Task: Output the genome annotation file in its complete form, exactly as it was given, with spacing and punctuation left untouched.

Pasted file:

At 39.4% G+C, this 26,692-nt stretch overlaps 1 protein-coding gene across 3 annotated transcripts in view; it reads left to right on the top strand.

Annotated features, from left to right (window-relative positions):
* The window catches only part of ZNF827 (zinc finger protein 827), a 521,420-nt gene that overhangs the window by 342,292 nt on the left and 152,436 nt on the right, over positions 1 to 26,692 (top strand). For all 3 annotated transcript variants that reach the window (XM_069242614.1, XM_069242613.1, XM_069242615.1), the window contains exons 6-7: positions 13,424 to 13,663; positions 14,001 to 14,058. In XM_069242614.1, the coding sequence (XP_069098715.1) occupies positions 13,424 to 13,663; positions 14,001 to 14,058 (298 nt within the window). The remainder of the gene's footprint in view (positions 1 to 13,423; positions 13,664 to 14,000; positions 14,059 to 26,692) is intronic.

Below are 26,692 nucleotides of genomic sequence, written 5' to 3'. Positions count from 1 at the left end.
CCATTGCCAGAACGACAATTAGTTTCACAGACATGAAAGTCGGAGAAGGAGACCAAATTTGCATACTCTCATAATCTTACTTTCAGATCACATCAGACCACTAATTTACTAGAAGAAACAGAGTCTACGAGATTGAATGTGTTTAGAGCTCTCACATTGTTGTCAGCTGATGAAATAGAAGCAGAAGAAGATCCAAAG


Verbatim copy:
At 39.4% G+C, this 26,692-nt stretch overlaps 1 protein-coding gene across 3 annotated transcripts in view; it reads left to right on the top strand.

Annotated features, from left to right (window-relative positions):
* The window catches only part of ZNF827 (zinc finger protein 827), a 521,420-nt gene that overhangs the window by 342,292 nt on the left and 152,436 nt on the right, over positions 1 to 26,692 (top strand). For all 3 annotated transcript variants that reach the window (XM_069242614.1, XM_069242613.1, XM_069242615.1), the window contains exons 6-7: positions 13,424 to 13,663; positions 14,001 to 14,058. In XM_069242614.1, the coding sequence (XP_069098715.1) occupies positions 13,424 to 13,663; positions 14,001 to 14,058 (298 nt within the window). The remainder of the gene's footprint in view (positions 1 to 13,423; positions 13,664 to 14,000; positions 14,059 to 26,692) is intronic.

Below are 26,692 nucleotides of genomic sequence, written 5' to 3'. Positions count from 1 at the left end.
CCATTGCCAGAACGACAATTAGTTTCACAGACATGAAAGTCGGAGAAGGAGACCAAATTTGCATACTCTCATAATCTTACTTTCAGATCACATCAGACCACTAATTTACTAGAAGAAACAGAGTCTACGAGATTGAATGTGTTTAGAGCTCTCACATTGTTGTCAGCTGATGAAATAGAAGCAGAAGAAGATCCAAAG